• Wilson Ranches Retreat is a bed and breakfast on a working, traditionally managed ranch. The Wilson family is committed to educating visitors about ranching practices that preserve and care for the delicate rangeland of North-central Oregon.

Natural resources and agriculture have always been the backbone of rural life, but the American economy is changing rapidly, shifting away from natural resources towards technology and services. This shift has left many rural communities behind. Professor Hibbard and Dr. Lurie believe that growth of the new natural resource economy may pave the way for rural revitalization in areas hard-hit by economic transition.

As the student team continues to investigate the NNRE in Eastern Oregon, stay tuned for ideas about how policymakers and economic developers can support this emerging sector.

Celebrating the McKenzie River’s Legacy

By Bob Parker

CPW made the local news today for our work with Friends of the Old McKenzie Hatchery (Friends) on the McKenzie Interpretive Center concept. The article, published in the Register-Guard, discusses Friend’s plans for the Old McKenzie Hatchery site.

The McKenzie River is a national treasure. It has a storied history that is far to deep to delve into here.  One of the signatures of the McKenzie is the McKenzie Drift Boat.  The boat designs have now been exported all over the world.  The idea of a drift boat museum has been floating around for some time now, but has never reached critical mass.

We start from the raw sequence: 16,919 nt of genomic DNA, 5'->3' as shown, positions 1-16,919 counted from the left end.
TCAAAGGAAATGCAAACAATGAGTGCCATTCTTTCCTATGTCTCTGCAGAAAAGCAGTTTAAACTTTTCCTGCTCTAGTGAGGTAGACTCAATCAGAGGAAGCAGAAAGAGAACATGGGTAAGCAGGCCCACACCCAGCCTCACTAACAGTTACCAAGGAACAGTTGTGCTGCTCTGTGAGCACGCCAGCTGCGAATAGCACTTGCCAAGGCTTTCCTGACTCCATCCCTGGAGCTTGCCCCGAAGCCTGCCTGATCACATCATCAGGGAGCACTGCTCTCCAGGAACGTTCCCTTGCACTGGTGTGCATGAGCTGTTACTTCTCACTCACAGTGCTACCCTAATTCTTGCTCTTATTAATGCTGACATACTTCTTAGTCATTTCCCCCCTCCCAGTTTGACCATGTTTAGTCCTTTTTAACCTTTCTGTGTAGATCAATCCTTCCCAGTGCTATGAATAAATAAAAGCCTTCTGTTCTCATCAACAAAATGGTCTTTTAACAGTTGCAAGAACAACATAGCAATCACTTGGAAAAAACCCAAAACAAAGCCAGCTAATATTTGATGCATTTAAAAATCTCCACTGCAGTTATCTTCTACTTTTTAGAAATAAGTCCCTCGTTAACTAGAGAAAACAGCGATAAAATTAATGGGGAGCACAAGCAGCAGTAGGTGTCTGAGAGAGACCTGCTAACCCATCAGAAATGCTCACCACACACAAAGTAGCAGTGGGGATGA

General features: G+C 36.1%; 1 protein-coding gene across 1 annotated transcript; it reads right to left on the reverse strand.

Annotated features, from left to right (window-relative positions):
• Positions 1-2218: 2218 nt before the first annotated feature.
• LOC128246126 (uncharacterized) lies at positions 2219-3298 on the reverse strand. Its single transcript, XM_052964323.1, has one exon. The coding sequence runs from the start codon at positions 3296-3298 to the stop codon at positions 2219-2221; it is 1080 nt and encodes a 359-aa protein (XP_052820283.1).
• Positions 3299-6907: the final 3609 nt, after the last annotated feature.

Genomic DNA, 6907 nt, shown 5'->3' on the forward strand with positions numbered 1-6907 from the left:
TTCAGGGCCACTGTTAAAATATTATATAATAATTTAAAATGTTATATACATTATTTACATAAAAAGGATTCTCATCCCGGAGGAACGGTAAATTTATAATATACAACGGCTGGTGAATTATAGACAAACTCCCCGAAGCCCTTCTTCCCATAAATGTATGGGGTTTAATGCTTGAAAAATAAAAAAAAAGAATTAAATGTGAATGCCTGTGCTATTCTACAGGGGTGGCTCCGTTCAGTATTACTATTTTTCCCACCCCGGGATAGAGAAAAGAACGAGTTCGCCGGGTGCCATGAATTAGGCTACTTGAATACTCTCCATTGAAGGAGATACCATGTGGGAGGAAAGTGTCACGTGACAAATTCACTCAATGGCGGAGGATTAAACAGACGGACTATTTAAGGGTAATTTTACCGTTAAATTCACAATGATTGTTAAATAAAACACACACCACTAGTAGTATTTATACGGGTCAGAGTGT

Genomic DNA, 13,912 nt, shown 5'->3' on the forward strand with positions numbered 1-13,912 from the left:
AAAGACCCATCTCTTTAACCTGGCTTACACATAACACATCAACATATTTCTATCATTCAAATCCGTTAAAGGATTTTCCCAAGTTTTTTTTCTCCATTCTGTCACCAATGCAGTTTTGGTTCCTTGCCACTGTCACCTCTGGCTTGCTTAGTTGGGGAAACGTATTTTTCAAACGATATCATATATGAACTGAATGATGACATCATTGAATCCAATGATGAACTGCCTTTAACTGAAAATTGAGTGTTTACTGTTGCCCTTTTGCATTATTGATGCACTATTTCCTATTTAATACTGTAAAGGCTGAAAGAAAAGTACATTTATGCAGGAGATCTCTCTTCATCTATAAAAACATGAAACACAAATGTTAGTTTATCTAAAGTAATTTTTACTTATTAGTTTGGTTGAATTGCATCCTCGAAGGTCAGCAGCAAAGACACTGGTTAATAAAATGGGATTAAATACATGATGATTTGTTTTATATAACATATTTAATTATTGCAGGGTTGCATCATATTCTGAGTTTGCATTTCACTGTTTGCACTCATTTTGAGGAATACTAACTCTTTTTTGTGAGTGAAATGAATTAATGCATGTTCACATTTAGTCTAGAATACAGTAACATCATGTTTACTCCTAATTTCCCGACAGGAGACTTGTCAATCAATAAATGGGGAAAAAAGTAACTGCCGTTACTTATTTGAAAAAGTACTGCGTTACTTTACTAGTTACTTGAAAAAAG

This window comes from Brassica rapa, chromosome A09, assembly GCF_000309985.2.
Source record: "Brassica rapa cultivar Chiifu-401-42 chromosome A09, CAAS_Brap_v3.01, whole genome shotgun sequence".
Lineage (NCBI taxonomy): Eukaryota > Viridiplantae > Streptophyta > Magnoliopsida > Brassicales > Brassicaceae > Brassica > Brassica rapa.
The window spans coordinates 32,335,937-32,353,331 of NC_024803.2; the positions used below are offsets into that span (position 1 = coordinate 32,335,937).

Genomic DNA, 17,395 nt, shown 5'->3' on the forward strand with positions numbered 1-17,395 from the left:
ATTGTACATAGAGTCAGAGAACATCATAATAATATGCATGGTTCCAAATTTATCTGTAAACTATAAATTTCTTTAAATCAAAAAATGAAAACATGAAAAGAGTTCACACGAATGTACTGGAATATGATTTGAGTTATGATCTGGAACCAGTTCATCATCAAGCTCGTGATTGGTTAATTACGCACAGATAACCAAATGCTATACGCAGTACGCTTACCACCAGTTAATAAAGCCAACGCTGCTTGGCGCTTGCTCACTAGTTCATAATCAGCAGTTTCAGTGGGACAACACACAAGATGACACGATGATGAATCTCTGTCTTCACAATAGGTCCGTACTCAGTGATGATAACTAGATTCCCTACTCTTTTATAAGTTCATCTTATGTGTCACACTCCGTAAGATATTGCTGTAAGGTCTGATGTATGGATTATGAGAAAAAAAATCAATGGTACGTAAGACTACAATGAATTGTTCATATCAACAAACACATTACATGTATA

Prince Helfrich

The Old McKenzie Fish Hatchery was built in 1903 and is part of the River’s heritage.  The hatchery operated from 1903 through 1952. was in operation until 1952 when it became less economical in its production. The hatchery system, a series of channels and ponds, are still intact, but are being infilled by vegetation. Ultimately, the Oregon Department of Fish and Wildlife needed more capacity and moved the hatchery across the river to a larger site. The Old McKenzie Fish Hatchery has several unique buildings and currently serves as a rest stop for visitors.

The river also led to the development of the McKenzie drift boat—watercraft that are uniquely designed for rivers. The McKenzie drift boat design has been adopted internationally and is common among river watercraft. The concept of a McKenzie Drift Boat Museum has been around for some time.  The McKenzie Interpretive Center would also provide a permanent location for the Museum.